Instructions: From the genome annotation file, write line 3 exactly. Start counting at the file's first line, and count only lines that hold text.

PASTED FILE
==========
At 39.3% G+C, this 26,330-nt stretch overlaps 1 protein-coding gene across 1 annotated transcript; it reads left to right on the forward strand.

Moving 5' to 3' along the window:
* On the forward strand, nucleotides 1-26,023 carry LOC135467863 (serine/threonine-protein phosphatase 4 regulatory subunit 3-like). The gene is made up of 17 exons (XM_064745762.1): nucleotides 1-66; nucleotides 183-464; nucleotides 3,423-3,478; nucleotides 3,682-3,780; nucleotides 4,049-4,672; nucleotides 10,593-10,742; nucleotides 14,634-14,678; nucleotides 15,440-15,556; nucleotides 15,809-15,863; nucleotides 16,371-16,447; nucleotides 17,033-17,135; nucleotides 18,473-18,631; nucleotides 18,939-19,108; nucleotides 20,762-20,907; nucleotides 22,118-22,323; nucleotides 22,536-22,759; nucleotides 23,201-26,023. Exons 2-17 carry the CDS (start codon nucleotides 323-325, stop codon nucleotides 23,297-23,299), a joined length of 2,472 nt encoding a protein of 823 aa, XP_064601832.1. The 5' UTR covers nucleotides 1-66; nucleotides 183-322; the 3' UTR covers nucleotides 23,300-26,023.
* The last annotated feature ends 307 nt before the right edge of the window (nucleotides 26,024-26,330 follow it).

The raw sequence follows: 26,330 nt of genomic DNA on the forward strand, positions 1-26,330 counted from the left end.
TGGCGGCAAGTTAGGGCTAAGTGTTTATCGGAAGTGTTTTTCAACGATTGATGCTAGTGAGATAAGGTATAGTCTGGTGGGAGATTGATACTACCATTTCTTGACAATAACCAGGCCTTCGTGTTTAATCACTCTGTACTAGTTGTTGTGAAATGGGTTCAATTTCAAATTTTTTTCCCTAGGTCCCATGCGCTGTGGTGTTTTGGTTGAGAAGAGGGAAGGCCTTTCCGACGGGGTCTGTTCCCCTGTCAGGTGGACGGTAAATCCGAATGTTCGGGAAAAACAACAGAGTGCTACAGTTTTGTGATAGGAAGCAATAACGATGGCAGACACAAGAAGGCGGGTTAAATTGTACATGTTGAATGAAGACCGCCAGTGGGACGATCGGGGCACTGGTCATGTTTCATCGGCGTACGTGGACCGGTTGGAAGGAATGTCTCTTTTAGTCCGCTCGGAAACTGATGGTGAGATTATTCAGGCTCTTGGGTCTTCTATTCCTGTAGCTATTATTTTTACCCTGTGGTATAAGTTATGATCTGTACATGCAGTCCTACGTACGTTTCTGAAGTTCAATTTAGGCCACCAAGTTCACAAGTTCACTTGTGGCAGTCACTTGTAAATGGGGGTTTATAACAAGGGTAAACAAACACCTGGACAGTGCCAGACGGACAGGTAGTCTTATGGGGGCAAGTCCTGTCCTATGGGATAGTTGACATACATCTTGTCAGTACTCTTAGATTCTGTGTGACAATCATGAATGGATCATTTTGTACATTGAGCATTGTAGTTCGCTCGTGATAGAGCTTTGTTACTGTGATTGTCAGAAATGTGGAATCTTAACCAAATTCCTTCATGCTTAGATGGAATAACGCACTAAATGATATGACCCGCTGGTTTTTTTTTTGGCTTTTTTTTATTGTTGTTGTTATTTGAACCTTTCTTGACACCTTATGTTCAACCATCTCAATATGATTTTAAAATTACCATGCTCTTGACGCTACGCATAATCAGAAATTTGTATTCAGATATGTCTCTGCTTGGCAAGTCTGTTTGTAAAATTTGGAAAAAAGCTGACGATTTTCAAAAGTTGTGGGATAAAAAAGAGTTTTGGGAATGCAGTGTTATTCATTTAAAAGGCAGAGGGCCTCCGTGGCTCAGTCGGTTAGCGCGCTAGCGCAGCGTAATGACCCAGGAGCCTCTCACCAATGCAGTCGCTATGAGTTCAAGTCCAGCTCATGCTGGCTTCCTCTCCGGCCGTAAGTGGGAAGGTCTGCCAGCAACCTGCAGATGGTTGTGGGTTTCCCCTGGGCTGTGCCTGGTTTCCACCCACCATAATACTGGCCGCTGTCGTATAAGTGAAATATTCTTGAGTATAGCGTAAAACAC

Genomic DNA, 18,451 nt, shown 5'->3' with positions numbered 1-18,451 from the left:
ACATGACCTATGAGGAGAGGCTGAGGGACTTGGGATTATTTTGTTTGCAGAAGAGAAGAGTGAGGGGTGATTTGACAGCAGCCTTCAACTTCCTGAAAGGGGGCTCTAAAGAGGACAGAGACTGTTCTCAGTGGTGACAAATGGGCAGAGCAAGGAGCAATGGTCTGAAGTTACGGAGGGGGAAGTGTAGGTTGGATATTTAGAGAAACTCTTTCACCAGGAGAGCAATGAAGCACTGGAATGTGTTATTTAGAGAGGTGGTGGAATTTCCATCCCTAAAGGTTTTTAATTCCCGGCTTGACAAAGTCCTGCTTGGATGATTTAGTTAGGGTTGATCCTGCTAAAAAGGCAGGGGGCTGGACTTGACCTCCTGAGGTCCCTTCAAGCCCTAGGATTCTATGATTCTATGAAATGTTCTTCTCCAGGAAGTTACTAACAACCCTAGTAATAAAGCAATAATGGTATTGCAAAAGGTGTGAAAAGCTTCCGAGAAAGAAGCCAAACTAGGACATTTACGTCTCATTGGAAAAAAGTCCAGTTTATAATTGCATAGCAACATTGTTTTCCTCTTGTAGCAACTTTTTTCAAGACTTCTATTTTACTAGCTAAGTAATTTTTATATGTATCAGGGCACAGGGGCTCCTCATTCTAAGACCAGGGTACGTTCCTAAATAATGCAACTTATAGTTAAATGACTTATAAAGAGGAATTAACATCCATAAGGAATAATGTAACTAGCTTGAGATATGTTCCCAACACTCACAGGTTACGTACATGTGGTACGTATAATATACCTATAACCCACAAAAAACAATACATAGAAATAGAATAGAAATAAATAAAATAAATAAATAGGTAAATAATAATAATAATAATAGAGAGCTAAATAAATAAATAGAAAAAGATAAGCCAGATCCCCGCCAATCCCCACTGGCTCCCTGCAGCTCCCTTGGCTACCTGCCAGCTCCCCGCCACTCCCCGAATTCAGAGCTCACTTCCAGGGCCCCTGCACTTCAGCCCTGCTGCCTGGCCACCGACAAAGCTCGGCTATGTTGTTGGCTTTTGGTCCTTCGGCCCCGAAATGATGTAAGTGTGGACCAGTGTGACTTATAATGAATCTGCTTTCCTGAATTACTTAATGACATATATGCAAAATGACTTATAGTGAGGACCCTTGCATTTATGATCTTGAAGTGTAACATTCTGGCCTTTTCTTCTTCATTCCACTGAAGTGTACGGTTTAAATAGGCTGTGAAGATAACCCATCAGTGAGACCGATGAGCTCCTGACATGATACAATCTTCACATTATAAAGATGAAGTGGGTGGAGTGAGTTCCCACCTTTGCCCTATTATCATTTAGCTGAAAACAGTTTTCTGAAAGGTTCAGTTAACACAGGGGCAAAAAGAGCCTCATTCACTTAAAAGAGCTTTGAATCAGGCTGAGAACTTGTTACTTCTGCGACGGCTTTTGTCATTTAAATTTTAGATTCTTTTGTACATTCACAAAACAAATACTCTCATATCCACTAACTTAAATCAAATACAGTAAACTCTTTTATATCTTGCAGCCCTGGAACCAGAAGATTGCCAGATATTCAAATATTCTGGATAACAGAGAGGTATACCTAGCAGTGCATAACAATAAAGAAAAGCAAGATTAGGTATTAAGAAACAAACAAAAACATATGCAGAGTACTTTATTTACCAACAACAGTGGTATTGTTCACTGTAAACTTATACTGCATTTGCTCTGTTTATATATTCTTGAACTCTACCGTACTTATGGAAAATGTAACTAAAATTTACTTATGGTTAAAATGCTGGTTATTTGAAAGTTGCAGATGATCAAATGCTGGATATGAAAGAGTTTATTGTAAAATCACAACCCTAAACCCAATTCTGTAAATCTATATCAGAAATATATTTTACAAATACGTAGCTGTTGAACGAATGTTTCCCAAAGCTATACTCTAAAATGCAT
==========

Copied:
* On the forward strand, nucleotides 1-26,023 carry LOC135467863 (serine/threonine-protein phosphatase 4 regulatory subunit 3-like). The gene is made up of 17 exons (XM_064745762.1): nucleotides 1-66; nucleotides 183-464; nucleotides 3,423-3,478; nucleotides 3,682-3,780; nucleotides 4,049-4,672; nucleotides 10,593-10,742; nucleotides 14,634-14,678; nucleotides 15,440-15,556; nucleotides 15,809-15,863; nucleotides 16,371-16,447; nucleotides 17,033-17,135; nucleotides 18,473-18,631; nucleotides 18,939-19,108; nucleotides 20,762-20,907; nucleotides 22,118-22,323; nucleotides 22,536-22,759; nucleotides 23,201-26,023. Exons 2-17 carry the CDS (start codon nucleotides 323-325, stop codon nucleotides 23,297-23,299), a joined length of 2,472 nt encoding a protein of 823 aa, XP_064601832.1. The 5' UTR covers nucleotides 1-66; nucleotides 183-322; the 3' UTR covers nucleotides 23,300-26,023.